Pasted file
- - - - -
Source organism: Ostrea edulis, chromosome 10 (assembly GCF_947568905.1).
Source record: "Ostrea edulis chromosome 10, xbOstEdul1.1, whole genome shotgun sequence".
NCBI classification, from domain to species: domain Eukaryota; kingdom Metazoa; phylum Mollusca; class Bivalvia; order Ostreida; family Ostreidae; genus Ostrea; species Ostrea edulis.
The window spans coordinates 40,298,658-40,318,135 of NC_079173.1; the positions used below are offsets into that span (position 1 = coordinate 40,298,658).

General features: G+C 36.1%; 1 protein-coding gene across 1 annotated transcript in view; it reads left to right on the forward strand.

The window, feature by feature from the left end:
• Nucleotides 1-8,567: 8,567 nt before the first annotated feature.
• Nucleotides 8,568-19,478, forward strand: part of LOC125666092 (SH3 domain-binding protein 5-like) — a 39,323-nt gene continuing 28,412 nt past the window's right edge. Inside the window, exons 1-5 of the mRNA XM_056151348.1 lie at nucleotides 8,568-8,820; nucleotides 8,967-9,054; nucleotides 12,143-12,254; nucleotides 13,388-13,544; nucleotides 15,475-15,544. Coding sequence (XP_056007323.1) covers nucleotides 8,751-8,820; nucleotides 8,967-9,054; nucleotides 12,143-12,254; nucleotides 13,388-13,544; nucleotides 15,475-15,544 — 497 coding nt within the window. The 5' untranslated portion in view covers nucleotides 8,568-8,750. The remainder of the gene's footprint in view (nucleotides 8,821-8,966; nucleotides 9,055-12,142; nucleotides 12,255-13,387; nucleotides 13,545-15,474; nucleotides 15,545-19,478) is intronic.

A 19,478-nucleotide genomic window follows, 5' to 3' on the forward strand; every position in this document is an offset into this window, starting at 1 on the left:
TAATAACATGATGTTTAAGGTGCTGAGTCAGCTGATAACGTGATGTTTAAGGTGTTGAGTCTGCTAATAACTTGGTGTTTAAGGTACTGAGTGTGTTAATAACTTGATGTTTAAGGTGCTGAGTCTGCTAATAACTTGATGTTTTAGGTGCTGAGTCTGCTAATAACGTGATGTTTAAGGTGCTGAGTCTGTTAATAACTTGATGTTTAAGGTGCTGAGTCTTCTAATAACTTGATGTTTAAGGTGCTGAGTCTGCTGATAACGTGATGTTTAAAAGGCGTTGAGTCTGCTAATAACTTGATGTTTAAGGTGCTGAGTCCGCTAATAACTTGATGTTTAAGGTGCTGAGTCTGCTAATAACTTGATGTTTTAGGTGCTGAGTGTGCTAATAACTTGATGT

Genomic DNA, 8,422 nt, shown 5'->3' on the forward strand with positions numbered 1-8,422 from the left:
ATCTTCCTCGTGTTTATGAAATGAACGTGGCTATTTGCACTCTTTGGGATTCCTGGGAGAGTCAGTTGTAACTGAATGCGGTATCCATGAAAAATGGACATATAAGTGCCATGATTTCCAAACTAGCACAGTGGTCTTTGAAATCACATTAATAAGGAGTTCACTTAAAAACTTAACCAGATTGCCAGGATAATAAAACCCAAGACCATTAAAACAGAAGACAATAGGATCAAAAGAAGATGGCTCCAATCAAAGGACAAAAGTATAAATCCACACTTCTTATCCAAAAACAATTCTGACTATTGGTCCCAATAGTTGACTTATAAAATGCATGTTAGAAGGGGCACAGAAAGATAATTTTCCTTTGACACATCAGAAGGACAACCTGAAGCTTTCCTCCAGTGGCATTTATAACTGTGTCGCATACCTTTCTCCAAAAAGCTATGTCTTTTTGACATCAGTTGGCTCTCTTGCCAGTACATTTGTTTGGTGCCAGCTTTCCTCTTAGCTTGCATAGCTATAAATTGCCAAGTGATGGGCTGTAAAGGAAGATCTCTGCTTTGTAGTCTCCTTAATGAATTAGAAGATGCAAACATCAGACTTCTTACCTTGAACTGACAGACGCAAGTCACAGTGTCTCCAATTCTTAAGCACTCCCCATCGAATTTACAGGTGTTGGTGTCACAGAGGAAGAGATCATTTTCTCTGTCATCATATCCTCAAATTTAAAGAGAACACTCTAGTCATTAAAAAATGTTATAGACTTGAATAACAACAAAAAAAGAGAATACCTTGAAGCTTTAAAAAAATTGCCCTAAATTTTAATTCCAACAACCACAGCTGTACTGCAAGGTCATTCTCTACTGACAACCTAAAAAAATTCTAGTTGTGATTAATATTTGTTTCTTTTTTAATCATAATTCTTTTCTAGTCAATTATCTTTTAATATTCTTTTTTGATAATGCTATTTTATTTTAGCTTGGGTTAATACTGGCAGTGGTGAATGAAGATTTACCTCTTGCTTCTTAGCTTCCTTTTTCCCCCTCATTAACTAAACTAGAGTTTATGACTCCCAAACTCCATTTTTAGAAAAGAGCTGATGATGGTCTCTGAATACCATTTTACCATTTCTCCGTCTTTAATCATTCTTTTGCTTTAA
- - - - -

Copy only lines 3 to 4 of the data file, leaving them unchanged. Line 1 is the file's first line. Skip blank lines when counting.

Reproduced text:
NCBI classification, from domain to species: domain Eukaryota; kingdom Metazoa; phylum Mollusca; class Bivalvia; order Ostreida; family Ostreidae; genus Ostrea; species Ostrea edulis.
The window spans coordinates 40,298,658-40,318,135 of NC_079173.1; the positions used below are offsets into that span (position 1 = coordinate 40,298,658).